PMQs verdict: Cameron uses the law as a shield, but forgets to cover his legs

First David Cameron did not want to set up a judge-led inquiry. Then he set up a judge-led inquiry. Then the judge-led inquiry said it could not discuss matters of Andy Coulson which related to a possible court case on phone-hacking. Then the judge-led inquiry exonerated Cameron. Then there was a court case. The court case went badly for Cameron. His former director of communication was found guilty of conspiracy to hack phones. Then Cameron used the judge-led inquiry to avoid questions about the court case which the judge-led inquiry anyway couldn't comment on.

The law is a shield for the prime minister, but he did not use it elegantly. Worse, he forgot to cover his legs.

As PMQs wore on, news dripped in that the remainder of the Coulson case had collapsed, with the jury unable to reach a verdict. The judge had offered the prime minister some choice words. His statement yesterday apologising for hiring Coulson suggested he had lied to him before being given the communications job in Downing Street. That affected Coulson's credibility, which is an important element of the case. Damningly, he said he didn't know whether the statement was "done in ignorance or done deliberately".

Coulson's lawyer accused the prime minister of an "astonishing and unprecedented" intervention which endangered his client's right to a fair trial. The PM's intervention clearly came close to ending the case altogether, had the jury's failure to agree not delivered the same result.

It's a mess. But it is certainly true that the judiciary was doing more damage to the prime minister's reputation than the leader of the opposition.

Ed Miliband's problem was that he had nothing new to go on.

He asked about warnings from the editor of the Guardian and from the New York Times but it had been covered in Leveson. Cameron draped himself with the judge-led inquiry. He clanked it around him with padlocks. Not a word would emerge from his lips which had not previously been uttered by Lord Justice Leveson.

"I know he was very disappointed by Leveson, but he called for it and he should heed what it said," Cameron told the Labour leader.

There were more dignified ways to conduct identical operations. Cameron could have started each line with "as Leveson said" and then given detailed accounts of what was said in the inquiry. That would have at least seemed like it respected the seriousness of events. Instead, he came across as evasive and slippery. At one point he even criticised Miliband for being "desperate not to talk about the economy", which was silly and charmless of him.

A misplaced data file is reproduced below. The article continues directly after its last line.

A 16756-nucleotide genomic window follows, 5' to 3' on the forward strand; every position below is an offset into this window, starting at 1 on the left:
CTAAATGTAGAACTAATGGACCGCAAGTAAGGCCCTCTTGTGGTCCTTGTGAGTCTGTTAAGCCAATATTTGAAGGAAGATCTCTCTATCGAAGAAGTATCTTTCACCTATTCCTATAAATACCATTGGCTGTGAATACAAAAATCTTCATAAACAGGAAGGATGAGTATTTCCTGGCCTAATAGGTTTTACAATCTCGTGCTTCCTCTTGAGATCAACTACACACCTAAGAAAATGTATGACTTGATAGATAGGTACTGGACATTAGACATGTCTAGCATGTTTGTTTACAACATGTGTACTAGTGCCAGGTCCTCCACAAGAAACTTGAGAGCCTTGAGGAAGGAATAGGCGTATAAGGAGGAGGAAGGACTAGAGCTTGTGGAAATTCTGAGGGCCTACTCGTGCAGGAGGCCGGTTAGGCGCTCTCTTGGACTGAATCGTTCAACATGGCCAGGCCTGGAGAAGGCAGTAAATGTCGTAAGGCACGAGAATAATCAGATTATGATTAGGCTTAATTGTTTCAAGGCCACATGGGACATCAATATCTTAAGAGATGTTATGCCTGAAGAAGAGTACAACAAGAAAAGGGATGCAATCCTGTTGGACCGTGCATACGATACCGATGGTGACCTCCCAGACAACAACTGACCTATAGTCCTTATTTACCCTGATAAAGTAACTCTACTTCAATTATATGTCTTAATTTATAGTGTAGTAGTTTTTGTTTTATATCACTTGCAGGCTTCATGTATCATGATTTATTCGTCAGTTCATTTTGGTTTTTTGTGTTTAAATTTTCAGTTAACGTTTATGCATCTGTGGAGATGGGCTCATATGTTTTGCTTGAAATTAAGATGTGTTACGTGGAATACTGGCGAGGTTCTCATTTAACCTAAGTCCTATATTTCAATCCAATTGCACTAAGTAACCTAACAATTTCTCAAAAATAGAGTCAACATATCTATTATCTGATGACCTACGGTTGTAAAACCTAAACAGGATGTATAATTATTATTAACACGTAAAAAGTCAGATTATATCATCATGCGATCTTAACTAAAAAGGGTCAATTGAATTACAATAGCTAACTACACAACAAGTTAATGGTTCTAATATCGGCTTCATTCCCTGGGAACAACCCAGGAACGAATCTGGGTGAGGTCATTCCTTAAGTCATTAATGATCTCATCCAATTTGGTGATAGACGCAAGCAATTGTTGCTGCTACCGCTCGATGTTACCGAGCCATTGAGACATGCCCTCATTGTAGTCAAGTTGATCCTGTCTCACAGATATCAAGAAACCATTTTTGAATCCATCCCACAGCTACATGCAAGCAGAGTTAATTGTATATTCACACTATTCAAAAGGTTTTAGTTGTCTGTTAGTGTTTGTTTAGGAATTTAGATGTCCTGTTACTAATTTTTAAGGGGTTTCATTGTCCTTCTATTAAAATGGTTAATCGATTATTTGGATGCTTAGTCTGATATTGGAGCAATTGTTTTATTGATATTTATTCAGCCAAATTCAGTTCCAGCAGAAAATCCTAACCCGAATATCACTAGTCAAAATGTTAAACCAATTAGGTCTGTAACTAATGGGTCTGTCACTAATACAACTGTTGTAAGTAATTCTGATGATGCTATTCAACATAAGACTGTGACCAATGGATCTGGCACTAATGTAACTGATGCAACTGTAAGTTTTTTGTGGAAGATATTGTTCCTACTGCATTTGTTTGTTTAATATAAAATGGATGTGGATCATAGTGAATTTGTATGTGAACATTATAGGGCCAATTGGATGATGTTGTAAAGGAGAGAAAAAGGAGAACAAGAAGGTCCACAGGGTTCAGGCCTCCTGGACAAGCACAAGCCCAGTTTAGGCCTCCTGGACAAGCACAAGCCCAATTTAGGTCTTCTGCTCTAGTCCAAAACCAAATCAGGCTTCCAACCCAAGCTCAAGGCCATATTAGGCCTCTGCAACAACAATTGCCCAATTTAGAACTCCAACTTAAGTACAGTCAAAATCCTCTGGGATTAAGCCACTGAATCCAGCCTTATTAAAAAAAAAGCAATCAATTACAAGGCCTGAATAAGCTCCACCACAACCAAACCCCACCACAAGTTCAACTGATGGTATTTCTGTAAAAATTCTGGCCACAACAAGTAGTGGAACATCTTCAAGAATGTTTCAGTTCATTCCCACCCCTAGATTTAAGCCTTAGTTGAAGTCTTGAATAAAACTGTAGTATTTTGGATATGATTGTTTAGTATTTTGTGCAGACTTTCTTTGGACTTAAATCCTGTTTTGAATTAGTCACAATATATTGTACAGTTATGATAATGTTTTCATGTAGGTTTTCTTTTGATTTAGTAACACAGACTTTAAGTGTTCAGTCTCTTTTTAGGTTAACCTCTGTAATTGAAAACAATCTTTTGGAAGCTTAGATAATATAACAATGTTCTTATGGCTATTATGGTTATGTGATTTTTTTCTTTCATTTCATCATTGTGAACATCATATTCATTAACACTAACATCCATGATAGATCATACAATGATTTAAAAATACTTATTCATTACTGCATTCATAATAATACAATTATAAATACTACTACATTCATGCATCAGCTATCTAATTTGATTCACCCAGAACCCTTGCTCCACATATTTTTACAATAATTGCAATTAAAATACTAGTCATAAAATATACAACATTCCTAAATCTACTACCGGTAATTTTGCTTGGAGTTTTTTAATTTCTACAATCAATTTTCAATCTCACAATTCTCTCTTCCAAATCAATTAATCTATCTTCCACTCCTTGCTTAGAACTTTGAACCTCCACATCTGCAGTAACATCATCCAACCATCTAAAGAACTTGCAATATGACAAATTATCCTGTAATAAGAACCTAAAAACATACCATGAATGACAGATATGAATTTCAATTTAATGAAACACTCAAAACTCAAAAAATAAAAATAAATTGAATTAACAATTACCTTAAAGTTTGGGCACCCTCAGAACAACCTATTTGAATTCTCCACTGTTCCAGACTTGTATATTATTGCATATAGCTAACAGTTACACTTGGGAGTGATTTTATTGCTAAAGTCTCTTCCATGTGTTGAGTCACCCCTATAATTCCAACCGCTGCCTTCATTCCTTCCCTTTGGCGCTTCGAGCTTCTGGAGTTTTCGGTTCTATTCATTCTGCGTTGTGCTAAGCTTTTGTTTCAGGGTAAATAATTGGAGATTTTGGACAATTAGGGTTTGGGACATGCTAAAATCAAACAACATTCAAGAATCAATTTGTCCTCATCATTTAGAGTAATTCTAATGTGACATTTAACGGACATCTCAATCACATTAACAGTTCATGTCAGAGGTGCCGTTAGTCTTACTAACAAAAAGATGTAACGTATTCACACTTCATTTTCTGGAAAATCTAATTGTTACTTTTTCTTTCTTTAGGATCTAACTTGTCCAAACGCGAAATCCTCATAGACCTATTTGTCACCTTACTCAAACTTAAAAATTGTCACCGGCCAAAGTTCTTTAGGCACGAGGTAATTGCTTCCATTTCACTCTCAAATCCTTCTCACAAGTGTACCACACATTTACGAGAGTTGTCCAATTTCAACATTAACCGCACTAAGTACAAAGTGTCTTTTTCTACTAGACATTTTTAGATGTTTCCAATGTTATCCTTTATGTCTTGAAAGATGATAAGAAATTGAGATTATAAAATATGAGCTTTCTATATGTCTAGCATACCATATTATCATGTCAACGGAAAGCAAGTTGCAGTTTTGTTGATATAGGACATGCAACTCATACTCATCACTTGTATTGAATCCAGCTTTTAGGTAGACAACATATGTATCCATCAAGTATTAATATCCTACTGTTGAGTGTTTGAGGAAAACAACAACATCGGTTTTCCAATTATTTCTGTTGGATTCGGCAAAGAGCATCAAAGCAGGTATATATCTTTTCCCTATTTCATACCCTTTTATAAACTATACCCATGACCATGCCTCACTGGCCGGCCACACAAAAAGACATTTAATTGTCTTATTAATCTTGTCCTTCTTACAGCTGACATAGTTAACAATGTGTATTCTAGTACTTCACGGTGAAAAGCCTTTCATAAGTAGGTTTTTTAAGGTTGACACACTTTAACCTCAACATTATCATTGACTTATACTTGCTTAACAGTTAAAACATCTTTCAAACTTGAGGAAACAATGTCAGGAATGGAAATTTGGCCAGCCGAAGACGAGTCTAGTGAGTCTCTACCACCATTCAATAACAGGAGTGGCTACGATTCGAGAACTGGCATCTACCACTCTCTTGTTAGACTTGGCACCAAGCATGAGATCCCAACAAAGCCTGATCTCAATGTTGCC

The Labour leader came across as toothless. He just didn't have any new material to push the story forward.

In the end he settled for asking about the vetting process. Why had Coulson not been given the high-level vetting the six previous occupants of the post had?

The civil service made the decision, Cameron countered, and anyway Leveson already said no civil service vetting process was likely to get to the bottom of phone-hacking.

Had Gus O'Donnell, then Cabinet secretary, not warned Cameron about Coulson? This was the only area in which there was a touch of doubt, but it was not enough to make a solid case against Cameron.

The PM had a few cards up his sleeves too, mostly put there by Miliband himself. "Weak is attacking Murdoch and then posing with a copy of the Sun newspaper only to apologise a few hours later," he informed the Labour leader, not unfairly.

Chris Bryant over-hyped his own contribution, which amounted to little more than semantic pedantry. If Cameron admits he was giving Coulson a second chance, surely that implicitly admits he already knew he was guilty? Not so, Cameron replied. The second chance referred to the loss of his job at the tabloid. Nevertheless, given their relative roles in this long-running scandal, it was grotesque to see the prime minister tell the Labour MP that "on this issue he's got it wrong time and time and time again".

It was a nasty, scrappy PMQs, with isolated angry shouts from MPs throughout. There really wasn't much more Miliband could have done with what was available. The damage to Cameron, such as it is, had already been done. The outcome of the trial does not change much. But Labour clearly wanted more and Miliband will have been aware that the MPs behind him seemed much more sullen than those in front of him by the time the session ended.

Verdict: Miliband 1 Cameron 1